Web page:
Exactissima Regni Scotiae tabula tam in Septentrionalem et Meridionalem quam in minores earumdem Provincias. Nicolaes Visscher, Amsterdam, c1689

Exactissima Regni Scotiae tabula tam in Septentrionalem et Meridionalem quam in minores earumdem Provincias.
Nicolaes Visscher, Amsterdam, c1689

In 17th-century Europe, the Low Countries achieved dominance in map, chart and atlas compilation and production in what is referred to as their Golden Age.  Such activity was centred principally in Amsterdam and Antwerp, with a number of rival map-making and engraving businesses located there, often comprising family dynasties over several generations and linked by intermarriage.

Of these, the Visscher family, based in Amsterdam, was composed principally of engravers, and Nicolaes Visscher II (1649-1702), rather than his father, is thought to have been responsible for producing this highly decorative map of Scotland whose outline is based on earlier maps by both Dutch and French map-makers.

Many of these Low Countries map-makers would not have visited Scotland, and were reliant on outlines and information culled from a variety of sources, including plagiarising the maps of others!  This sometimes added to the errors, particularly in the transcription of place-names, and in the depiction of the coast and islands.  Distinctive geographical errors shown on this map include the flat top to the Isle of Lewis, the distortion in the alignment of the Isle of Arran, and the wavy rather than straight line marking the Great Glen.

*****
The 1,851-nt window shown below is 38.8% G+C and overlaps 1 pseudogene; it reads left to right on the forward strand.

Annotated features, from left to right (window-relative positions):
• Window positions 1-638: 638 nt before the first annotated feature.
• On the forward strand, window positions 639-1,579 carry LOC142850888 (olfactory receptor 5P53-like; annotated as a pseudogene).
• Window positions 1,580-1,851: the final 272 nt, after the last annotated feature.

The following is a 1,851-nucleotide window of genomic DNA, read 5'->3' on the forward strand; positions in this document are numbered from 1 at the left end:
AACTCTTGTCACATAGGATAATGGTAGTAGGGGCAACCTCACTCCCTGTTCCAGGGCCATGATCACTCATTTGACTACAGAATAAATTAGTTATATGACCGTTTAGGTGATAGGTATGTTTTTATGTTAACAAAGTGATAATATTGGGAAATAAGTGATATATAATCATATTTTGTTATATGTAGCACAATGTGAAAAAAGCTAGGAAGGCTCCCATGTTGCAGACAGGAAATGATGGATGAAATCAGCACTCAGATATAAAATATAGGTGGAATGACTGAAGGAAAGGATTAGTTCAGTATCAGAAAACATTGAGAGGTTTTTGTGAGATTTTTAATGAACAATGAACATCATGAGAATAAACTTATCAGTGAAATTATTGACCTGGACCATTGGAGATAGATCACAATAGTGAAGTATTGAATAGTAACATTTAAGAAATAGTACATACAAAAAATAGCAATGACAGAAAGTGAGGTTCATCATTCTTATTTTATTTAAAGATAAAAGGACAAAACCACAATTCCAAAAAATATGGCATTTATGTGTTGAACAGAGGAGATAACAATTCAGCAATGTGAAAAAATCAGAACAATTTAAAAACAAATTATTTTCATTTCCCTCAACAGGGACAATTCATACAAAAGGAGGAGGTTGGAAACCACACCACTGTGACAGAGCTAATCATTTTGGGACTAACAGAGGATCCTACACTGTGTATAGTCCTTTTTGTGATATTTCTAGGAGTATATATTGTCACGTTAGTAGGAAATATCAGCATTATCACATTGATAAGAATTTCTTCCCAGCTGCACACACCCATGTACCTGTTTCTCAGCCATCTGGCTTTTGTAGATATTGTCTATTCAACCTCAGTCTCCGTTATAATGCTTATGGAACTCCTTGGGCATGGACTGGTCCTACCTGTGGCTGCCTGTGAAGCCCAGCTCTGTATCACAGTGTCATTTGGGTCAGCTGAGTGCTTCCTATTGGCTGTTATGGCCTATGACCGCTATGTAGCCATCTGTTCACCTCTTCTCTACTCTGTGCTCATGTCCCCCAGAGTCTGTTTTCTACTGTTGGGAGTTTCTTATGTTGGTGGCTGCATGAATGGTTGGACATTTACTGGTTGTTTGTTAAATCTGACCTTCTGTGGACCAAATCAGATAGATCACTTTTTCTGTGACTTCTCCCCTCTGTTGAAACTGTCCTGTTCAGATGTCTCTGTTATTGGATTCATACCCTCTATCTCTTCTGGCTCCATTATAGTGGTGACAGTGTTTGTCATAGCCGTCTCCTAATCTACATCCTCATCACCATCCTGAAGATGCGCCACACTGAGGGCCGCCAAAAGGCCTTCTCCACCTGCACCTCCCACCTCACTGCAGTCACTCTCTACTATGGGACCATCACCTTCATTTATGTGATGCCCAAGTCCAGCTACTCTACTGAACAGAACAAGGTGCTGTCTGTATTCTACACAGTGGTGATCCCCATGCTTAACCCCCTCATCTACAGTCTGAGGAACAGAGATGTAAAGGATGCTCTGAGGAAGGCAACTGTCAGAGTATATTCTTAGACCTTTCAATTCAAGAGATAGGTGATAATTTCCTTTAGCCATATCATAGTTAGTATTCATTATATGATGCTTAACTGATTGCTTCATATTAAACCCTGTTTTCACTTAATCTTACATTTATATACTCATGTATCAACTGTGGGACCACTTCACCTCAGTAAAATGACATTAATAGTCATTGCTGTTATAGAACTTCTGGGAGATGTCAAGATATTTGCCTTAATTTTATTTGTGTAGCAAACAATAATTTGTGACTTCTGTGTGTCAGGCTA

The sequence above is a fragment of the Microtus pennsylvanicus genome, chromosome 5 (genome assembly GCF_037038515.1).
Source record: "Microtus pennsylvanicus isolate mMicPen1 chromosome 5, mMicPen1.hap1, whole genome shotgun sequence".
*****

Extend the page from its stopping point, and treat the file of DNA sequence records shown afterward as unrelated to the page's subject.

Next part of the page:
Pasted to the back of this map is what Nicolaes Visscher describes aptly as “A Name-Shewer or Alphabeticall Table where are to be shewn all the Cities, principallest Country-Towns, Villages, Castles, Iles, and other most remarkable places in the Kingdome of Scotland, and how they are to be found on this map”.  Today we might call this a locational Gazetteer, giving as it does two letters after each place entry, which relate to the almost un-noticed grid on the map.  This grid has the same series of letters sited at the edges within each grid square, thus allowing us to locate the place.  Significantly, the map attempts to show the old provinces of Scotland, differentiated by colour, and the end result is a highly attractive, if not quite accurate, map.